However, re-topologizing is something I have never done. Thus, I spent several hours on Monday watching video tutorials on Lynda.com and YouTube. Having watched these tutorials, I began a ďtrialĒ run on the models, just to get a hang of ZBrushís re-topology tools. I soon realized just how time exhaustive re-topologizing is. This is mostly because re-topologizing has so many rules. One should completely avoid n-gons (polygons with more than 4 sides), use triangles sparingly, and have very few ďstarsĒ (points at which five lines intersect). Because of these rules, a person must plan out the topology methodically, knowing just how many lines to have and how those lines intersect.


On Tuesday, I started re-topologizing the girl model. Again, this took quite some time. One mistake I made early on was forgetting to turn on symmetry. As a result, I had re-topologized about half of the face before I realized that the face would have asymmetrical topology Ė not good. Thus, I had to re-re-topologize the half of the face that Iíd already done, this time with symmetry turned on. It wasnít too bad having to re-do work Iíd already done, however, since it meant additional practice in a new area. Unlike Mondayís post, I wonít go into the nitty gritty details of re-topologizing because really, there arenít any Ė re-topologizing is hard not because it requires any great skill, but rather because it requires so much time. Even so, itís without a doubt a very crucial step in the development of the agents.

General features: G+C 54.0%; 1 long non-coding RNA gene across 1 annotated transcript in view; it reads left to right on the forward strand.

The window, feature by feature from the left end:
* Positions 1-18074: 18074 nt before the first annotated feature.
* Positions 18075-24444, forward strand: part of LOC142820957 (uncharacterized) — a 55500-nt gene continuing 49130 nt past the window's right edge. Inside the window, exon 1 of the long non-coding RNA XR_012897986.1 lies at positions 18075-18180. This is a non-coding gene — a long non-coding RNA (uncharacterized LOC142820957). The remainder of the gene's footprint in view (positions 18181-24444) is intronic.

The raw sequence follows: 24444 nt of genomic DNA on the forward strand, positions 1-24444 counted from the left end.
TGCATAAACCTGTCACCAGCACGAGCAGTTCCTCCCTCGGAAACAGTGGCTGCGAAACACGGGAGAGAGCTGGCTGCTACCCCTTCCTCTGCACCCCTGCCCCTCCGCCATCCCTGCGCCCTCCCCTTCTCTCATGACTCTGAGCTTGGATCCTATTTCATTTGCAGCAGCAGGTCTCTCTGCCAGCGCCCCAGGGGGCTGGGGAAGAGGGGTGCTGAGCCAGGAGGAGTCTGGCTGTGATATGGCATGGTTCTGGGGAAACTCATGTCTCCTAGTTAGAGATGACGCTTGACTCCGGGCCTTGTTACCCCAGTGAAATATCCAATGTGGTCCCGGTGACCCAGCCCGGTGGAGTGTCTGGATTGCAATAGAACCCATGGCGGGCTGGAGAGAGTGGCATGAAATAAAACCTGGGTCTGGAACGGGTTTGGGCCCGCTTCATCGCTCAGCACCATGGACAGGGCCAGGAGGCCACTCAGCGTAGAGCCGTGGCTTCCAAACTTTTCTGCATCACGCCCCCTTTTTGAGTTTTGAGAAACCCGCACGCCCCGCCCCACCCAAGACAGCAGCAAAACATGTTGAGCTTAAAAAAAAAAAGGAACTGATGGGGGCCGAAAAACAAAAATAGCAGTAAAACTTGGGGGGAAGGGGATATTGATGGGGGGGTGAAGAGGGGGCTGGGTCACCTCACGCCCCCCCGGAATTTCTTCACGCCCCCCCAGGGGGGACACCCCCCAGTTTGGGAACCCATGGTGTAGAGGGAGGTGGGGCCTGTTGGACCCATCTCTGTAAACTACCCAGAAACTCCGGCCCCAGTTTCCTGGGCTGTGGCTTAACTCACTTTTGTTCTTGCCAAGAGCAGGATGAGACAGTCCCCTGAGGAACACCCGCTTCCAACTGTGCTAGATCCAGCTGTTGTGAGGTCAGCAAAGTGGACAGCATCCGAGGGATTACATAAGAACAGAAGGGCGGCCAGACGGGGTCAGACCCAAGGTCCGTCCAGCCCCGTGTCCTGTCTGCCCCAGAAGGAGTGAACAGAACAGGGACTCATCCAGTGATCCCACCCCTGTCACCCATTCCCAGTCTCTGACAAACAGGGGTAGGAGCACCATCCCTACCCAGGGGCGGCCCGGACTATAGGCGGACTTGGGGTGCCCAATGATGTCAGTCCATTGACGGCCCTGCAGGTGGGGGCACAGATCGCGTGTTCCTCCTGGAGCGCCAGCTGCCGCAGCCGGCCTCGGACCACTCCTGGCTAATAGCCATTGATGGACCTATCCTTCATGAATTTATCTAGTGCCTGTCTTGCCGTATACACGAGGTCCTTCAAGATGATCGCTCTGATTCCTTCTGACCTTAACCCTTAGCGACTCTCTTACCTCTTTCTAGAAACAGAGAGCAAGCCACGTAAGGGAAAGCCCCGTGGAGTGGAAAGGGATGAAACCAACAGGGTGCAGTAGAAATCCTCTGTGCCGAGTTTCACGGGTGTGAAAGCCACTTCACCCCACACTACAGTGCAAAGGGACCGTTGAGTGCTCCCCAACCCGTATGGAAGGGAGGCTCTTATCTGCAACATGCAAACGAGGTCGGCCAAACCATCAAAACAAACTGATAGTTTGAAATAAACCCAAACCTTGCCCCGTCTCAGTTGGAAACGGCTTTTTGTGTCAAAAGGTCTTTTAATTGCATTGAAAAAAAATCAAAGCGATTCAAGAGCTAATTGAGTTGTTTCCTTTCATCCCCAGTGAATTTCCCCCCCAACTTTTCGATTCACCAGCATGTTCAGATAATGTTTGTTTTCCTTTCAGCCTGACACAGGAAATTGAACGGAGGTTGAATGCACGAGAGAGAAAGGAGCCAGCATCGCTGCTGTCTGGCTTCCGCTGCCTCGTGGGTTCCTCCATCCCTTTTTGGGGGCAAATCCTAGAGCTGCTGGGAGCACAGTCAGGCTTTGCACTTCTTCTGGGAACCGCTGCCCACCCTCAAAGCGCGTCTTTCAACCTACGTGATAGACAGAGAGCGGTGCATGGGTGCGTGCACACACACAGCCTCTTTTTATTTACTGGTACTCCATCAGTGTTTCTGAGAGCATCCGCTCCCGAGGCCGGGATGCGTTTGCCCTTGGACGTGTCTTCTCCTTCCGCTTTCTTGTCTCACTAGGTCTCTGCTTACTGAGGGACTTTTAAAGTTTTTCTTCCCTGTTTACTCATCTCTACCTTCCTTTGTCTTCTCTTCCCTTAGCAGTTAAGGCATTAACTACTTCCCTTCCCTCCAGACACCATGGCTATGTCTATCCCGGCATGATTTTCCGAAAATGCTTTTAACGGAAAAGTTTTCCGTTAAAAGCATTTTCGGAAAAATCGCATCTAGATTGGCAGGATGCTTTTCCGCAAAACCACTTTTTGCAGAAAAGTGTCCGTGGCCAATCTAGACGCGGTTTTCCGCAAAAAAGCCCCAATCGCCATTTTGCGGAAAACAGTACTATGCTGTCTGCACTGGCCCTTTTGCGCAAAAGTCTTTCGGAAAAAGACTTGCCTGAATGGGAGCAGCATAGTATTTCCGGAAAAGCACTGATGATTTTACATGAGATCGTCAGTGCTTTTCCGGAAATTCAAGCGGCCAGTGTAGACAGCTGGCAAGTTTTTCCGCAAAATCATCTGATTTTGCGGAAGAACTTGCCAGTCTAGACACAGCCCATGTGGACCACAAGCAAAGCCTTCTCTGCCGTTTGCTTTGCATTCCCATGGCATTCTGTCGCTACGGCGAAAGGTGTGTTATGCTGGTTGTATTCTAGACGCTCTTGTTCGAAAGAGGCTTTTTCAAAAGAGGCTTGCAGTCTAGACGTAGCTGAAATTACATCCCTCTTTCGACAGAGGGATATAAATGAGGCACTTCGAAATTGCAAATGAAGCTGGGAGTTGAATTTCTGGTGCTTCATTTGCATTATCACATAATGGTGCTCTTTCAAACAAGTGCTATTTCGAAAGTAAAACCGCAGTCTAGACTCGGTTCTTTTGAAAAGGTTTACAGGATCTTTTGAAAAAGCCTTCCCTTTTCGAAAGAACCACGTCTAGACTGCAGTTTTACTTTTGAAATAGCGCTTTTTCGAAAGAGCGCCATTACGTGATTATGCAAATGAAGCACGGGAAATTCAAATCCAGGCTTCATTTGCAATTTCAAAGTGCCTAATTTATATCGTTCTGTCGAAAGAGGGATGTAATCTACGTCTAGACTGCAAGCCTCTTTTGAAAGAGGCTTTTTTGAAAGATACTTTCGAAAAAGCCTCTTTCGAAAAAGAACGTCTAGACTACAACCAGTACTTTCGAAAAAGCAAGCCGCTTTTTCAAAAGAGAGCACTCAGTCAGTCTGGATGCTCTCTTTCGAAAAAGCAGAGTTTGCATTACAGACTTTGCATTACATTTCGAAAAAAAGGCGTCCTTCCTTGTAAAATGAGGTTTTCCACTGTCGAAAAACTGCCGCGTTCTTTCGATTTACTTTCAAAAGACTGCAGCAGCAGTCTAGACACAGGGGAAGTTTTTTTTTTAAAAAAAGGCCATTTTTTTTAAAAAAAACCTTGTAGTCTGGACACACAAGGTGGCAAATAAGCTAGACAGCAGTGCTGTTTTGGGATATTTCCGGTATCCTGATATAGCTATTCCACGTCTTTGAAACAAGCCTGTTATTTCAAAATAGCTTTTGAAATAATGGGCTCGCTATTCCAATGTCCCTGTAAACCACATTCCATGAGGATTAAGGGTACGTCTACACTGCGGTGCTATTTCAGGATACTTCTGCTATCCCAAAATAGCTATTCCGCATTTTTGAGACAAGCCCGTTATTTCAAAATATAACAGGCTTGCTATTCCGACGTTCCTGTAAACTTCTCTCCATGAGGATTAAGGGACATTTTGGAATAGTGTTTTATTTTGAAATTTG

On Wednesday, I finished re-topologizing the girl modelís face. The face now had about 2,500 polygons Ė a pretty decent number. However, the rest of the body still needed to be re-topologized. Luckily for me, a new version of ZBrush came out recently, the 4R6 version. ZBrush4R6 has an extremely cool new feature called ZRemesher, which essentially does the job of re-topologizing for you. Iíve been able to upgrade my older version of ZBrush, so I am now in possession of the wonderful ZRemesher.

Why spend all that time re-topologizing by hand, then? Well, ZRemesher isnít perfect. The topology of a modelís face is dictated by even stricter rules Ė the model needs loop lines around the mouth and eyes, wider topology lines in areas of less concentration (e.g. forehead), not to mention other rules of thumb. It may be because our models do not have sharp features, but ZRemesher just isnít able to produce the necessary topology in their faces. For other body parts, however, it works just fine. Thus, I did the re-topologizing of the girl model by hand, but decided Iíd use ZRemesher for the other body parts.